New Construction

University of Delaware Tops Off Newest Academic Building

The University of Delaware in Newark, Del., recently celebrated a “topping off” ceremony for its latest academic building—a 131,000-square-foot facility for the College of Arts and Sciences, currently known as “Building X,” according to local news. The Newark Post reports that the state governor, city mayor, and university officials gathered last Thursday to sign the final, ceremonial beam before it was placed in the roof of the four-story structure. The project broke ground in 2022 and is scheduled to open in 2024.

The project comes with an estimated cost of $165 million and will play home to classrooms and research spaces for the biology, psychology, brain sciences, and physics and astronomy departments, local news reports. A university news release from November 2022 called the new facility a “science collider,” intended to serve as an interdisciplinary space and to encourage collaboration between various disciplines.

The building will also feature an outdoor quad featuring gathering spaces, grassy areas, and rain gardens, according to the Newark Post.

“This interdisciplinary science building at the heart of the UD campus will catalyze cutting-edge research in the fields of human disease, developmental disorders, neuroscience and human behavior, and educate more than 1,000 students a year in those critical areas of healthcare need,” said University of Delaware President Dennis Assanis. “In addition, by enhancing collaborative partnerships with the state and beyond, this new facility will be an invaluable asset for our entire community for generations to come.”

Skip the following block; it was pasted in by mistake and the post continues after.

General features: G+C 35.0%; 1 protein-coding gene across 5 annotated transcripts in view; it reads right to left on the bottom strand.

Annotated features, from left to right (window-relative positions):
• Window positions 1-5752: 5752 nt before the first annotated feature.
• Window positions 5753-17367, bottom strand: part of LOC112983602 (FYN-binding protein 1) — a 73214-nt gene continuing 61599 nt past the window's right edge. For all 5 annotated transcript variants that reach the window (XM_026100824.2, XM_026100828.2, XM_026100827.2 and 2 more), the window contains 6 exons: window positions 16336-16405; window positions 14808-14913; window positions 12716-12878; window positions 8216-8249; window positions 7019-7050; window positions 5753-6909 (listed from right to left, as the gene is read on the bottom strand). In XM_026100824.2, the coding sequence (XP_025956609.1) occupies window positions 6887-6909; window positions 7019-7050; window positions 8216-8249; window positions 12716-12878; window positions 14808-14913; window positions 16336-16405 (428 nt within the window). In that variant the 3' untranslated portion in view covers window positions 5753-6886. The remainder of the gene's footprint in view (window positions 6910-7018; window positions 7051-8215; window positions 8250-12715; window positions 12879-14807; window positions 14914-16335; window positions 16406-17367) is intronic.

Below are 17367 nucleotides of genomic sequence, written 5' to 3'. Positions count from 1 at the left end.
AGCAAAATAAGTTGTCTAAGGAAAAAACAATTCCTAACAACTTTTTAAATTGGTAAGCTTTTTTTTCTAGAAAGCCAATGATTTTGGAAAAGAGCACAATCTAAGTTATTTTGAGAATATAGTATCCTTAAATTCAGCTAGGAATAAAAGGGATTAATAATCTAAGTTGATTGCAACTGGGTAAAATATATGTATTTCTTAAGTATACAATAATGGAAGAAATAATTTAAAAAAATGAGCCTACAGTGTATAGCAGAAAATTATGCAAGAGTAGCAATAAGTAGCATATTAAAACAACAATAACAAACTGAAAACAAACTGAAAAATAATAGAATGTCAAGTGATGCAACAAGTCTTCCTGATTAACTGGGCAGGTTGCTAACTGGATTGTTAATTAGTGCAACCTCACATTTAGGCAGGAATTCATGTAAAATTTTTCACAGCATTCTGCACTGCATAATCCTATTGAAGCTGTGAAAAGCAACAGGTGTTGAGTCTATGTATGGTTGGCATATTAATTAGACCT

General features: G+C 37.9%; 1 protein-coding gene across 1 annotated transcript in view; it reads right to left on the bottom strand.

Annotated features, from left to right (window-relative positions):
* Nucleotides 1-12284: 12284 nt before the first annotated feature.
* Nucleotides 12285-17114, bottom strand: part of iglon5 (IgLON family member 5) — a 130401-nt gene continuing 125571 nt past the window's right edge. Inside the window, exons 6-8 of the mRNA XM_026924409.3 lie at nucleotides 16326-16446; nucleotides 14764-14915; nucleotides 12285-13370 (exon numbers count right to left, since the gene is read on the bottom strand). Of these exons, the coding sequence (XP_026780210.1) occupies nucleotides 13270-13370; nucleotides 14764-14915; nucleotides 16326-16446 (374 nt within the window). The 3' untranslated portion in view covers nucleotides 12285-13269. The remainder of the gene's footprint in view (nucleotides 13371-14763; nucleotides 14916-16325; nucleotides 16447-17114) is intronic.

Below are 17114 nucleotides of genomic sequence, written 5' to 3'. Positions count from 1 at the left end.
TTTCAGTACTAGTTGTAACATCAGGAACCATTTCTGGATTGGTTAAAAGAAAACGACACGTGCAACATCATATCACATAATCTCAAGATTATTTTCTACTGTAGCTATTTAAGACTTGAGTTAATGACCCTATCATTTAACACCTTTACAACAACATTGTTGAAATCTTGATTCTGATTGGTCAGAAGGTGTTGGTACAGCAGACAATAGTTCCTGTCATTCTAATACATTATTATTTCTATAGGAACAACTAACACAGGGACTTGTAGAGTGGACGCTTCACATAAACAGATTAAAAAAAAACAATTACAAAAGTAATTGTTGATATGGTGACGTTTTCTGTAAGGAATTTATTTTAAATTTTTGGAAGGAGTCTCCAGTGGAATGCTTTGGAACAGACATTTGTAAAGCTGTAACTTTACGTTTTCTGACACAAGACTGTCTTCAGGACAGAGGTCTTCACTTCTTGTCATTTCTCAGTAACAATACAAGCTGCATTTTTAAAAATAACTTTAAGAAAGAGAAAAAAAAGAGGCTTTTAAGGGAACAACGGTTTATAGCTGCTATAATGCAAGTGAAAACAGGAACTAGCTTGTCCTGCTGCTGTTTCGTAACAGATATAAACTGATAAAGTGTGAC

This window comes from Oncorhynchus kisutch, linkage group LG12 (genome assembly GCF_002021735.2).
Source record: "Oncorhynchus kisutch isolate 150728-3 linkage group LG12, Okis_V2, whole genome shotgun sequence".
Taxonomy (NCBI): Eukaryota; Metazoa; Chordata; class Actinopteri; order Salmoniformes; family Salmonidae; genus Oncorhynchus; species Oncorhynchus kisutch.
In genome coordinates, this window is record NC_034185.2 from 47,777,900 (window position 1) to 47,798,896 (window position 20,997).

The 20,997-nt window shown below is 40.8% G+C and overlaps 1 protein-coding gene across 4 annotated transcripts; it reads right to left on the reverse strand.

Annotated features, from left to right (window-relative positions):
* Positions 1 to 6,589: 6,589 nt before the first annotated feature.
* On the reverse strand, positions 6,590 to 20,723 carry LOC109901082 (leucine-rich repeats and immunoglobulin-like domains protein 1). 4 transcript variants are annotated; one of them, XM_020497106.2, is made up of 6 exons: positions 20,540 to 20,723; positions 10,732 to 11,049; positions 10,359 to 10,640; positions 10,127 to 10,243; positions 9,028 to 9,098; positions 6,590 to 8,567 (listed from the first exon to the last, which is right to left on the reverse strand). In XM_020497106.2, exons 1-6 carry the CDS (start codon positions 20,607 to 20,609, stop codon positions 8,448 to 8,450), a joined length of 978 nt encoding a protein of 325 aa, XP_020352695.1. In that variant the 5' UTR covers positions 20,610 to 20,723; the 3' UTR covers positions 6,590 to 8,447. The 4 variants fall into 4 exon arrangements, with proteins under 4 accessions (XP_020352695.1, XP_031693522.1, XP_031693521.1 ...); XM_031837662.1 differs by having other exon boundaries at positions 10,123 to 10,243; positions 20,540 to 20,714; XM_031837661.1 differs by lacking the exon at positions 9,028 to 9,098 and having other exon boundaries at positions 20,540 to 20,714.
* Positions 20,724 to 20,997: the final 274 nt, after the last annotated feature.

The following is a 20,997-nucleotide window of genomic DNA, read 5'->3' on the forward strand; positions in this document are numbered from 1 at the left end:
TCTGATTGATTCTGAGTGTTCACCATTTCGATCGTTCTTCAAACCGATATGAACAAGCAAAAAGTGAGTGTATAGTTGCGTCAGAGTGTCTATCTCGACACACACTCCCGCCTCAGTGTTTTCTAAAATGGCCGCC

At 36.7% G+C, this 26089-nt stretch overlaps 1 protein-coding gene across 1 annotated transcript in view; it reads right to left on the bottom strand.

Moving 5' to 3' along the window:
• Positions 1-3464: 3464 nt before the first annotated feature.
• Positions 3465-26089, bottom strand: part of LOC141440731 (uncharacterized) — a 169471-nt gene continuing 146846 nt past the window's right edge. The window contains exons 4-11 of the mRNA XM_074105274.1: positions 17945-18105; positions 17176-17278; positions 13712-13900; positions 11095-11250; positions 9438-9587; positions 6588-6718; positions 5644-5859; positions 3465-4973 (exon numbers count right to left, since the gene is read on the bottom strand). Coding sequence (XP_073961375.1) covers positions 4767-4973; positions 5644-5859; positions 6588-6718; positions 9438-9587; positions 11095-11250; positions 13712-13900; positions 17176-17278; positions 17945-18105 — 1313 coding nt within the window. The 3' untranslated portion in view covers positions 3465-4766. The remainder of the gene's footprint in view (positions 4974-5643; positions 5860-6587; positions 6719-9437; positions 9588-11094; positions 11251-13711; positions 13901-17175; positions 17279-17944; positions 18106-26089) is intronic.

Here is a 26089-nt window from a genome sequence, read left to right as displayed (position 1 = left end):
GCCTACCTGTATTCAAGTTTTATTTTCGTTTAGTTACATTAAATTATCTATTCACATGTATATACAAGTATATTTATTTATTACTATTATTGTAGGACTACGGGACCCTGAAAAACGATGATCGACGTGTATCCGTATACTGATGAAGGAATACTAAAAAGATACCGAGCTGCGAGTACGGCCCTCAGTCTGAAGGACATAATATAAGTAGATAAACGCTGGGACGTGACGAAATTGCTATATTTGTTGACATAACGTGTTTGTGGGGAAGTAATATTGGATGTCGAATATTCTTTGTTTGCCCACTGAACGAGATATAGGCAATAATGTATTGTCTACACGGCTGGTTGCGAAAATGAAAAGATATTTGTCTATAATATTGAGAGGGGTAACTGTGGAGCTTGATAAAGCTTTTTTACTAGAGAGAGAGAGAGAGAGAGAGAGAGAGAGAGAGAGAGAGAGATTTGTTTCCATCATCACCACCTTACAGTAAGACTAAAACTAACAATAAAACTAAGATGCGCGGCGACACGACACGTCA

The university partnered with HGA Architects for the building’s design and Whiting-Turner Contracting Company for its construction. It received $41 million in funds from the American Rescue Plan Act, and the remainder came from university funds and philanthropic donations.

The university news release also reports that sustainability initiatives will include solar panels, as well as aiming for the City of Newark’s construction standard for sustainability, similar to a LEED Silver certification.

The new facility will replace McKinly Lab, which was damaged by fire in August 2017 and recently demolished to make room for construction.

About the Author

Matt Jones is senior editor of Spaces4Learning. He can be reached at [email protected].